The western zone management unit has undergone significant changes over its recent history. Most notable was the impact of the outbreak AVG in 2006. Mortalities due to this disease severely reduced the biomass and resulted in a major reduction in TACC for this zone from 280 t in 2001–02 to 20 t in 2008–09. While some fishing occurred on uninfected reefs for a period immediately after the disease was first recognised, by 2008 most areas in the Western Zone had been impacted and/or were closed to fishing. These events complicate the comparison of recent and historical fishery-dependent and independent data.

Progression of the disease through the fishery had abated by 2009, enabling fishers and researchers to conduct a structured fishing program24 to gather information and assess capacity of remaining stocks to support a viable commercial fishery. Under this program, divers were assigned fishing areas, some of which were seldom fished in the past. In some cases, harvest on disease free reefs was initially set at zero to insure the maintenance of some healthy animals. From 2011 onwards, most reef areas were again open to fishing and ‘normal’ fishing practices resumed under a much reduced quota of 53 t and a higher LML (130 mm) than pre-AVG. Only trends in commercial CPUE from 2011 onwards are used in this assessment, due to the large changes that occurred prior to this. While there has been no formalised rebuilding strategy, fishing has been kept low by a precautionary TACC level set at approximately 50 t (or 10 per cent of estimated available biomass)25–27. Estimating available biomass involves the use of survey data to determine abalone density, converting numbers to biomass using length to weight relationships, and scaling the biomass estimates by the area of the fishing grounds27.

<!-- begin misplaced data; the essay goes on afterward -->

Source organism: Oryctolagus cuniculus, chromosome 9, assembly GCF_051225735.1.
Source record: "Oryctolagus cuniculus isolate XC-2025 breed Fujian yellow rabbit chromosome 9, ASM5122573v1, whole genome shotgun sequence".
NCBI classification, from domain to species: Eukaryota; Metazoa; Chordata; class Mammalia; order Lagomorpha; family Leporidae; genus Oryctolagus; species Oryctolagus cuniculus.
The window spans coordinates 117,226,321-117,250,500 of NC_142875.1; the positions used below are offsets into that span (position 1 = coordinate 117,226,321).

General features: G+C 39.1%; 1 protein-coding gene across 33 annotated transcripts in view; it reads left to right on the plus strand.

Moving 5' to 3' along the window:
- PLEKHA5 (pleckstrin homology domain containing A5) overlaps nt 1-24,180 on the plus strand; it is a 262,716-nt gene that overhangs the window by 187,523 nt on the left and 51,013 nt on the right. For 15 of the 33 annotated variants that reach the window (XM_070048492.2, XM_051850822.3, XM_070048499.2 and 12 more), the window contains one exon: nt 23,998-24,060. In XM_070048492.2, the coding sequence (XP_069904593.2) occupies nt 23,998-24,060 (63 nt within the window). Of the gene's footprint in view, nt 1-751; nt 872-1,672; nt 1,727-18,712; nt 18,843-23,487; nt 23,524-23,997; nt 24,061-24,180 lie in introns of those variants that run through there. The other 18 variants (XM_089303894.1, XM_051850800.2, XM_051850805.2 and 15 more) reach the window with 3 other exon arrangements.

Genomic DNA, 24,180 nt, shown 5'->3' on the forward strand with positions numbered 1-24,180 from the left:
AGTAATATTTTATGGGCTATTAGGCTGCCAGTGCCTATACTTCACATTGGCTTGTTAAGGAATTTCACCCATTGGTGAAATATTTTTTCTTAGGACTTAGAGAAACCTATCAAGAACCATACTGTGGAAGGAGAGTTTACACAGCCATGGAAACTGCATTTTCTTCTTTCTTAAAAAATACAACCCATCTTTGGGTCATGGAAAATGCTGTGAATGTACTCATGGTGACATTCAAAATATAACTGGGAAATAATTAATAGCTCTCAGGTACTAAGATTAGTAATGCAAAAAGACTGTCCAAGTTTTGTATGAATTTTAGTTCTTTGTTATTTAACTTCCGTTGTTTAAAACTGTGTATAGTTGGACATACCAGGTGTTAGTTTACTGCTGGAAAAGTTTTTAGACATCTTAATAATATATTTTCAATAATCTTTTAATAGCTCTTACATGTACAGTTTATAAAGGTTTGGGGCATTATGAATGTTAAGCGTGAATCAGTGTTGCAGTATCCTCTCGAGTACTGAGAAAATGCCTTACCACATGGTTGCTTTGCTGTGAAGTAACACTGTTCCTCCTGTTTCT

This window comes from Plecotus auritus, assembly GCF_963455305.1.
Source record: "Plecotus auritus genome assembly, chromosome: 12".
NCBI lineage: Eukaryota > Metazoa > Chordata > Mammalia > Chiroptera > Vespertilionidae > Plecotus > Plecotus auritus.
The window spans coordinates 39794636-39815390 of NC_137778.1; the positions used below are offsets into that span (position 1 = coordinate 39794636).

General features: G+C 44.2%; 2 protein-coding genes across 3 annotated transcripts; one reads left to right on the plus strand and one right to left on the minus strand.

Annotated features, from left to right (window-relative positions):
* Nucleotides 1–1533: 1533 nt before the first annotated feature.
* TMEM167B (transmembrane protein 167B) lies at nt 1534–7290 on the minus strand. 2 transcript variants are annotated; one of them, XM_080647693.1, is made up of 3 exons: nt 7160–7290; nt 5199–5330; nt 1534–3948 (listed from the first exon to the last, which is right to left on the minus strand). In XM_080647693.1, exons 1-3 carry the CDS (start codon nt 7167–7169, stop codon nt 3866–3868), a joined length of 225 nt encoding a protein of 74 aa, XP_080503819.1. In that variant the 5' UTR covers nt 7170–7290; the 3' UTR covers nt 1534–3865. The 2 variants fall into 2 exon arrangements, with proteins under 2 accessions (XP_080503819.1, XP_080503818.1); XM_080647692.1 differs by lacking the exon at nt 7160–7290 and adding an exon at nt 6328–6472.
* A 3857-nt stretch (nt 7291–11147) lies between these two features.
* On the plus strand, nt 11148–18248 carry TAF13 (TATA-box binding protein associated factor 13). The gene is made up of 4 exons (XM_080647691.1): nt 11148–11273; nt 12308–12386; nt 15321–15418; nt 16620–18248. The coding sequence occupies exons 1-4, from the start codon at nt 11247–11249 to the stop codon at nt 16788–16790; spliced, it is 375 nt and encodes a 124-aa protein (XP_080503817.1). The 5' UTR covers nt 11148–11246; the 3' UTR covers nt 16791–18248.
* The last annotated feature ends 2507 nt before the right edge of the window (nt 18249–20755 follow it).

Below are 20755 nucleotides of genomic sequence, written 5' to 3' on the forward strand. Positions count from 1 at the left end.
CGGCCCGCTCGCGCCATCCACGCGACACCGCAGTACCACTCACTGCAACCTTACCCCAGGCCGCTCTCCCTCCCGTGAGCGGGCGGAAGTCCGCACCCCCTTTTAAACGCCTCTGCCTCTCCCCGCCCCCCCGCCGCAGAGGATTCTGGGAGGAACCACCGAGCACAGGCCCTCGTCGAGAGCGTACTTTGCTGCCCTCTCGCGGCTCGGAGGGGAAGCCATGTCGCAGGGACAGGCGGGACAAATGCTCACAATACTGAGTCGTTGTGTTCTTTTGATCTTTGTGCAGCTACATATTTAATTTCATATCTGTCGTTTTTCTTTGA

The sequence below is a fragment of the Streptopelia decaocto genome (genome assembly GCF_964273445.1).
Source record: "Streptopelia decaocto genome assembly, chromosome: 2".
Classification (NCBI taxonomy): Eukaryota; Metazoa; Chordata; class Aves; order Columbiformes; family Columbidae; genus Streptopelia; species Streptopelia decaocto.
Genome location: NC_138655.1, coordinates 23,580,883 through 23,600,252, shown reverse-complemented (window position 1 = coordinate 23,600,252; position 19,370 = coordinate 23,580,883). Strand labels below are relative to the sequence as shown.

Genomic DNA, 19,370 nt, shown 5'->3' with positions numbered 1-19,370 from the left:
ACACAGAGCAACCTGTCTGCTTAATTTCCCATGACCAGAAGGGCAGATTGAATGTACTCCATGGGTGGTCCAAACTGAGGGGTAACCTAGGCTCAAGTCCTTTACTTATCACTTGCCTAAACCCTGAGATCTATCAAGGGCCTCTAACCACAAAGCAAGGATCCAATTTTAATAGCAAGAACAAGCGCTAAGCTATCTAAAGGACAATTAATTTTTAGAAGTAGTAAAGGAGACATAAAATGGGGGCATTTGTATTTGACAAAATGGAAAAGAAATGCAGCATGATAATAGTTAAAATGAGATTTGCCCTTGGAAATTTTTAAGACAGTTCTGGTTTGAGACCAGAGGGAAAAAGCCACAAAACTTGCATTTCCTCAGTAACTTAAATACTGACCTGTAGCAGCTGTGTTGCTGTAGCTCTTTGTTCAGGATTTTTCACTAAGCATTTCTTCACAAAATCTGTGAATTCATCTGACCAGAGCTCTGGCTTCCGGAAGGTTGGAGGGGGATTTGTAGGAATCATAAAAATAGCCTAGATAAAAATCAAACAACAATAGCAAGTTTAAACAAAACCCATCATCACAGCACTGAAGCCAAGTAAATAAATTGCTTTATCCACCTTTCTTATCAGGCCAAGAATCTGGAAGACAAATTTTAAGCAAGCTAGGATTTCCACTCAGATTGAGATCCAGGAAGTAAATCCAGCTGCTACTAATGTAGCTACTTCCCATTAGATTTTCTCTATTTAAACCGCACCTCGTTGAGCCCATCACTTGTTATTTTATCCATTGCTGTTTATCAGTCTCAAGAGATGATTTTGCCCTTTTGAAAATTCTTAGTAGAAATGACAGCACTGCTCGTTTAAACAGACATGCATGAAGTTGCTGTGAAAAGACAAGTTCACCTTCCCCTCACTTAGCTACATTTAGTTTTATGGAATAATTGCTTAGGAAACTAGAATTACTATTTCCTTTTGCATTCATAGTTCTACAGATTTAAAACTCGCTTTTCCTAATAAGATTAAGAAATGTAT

Commercial CPUE for the management unit as a whole increased from 1992–2001, a period influenced by changes in fishing practice and the adoption of improved technology–both of which led to increased efficiency of the fleet. CPUE from 2001–05 declined slightly, until the 2006 AVG outbreak, resulting in substantial declines in catch and catch rate. After ‘normal’ fishing practices were resumed in 2011, CPUE increased until 2013, possibly due to fishers being able to target the more productive reefs again after the structured fishing ended. Since 2013, CPUE has stabilised at approximately 70 kg per hour across the zone compared to approximately 90 kg per hour during the 1990s and early-2000s, prior to AVG impacts. The current catch rate is evidence that the biomass is at a level comparable with stocks in other management units (for example, the Victorian Central Zone) which are not considered to be recruitment overfished. Since 2011, the TACCs have been reflected by the catch.

The fishery-independent survey data from 2003 onwards clearly show the impact of the AVG mortalities, with declines in the survey abundance indices (number/transect) for both pre-recruits and recruits of approximately 80 per cent and 40 per cent respectively from 2003–09. From 2009 onwards, both survey indices have been stable through to 2015, although the pre-recruit survey index has remained at about 30 per cent of that recorded prior to disease in 2003, while the recruit survey index is at approximately 70 per cent of that measured in 2003. The above evidence indicates that the biomass of the stock is unlikely to be recruitment overfished, as long as the AVG did not disrupt the fundamental breeding and juvenile recruitment processes.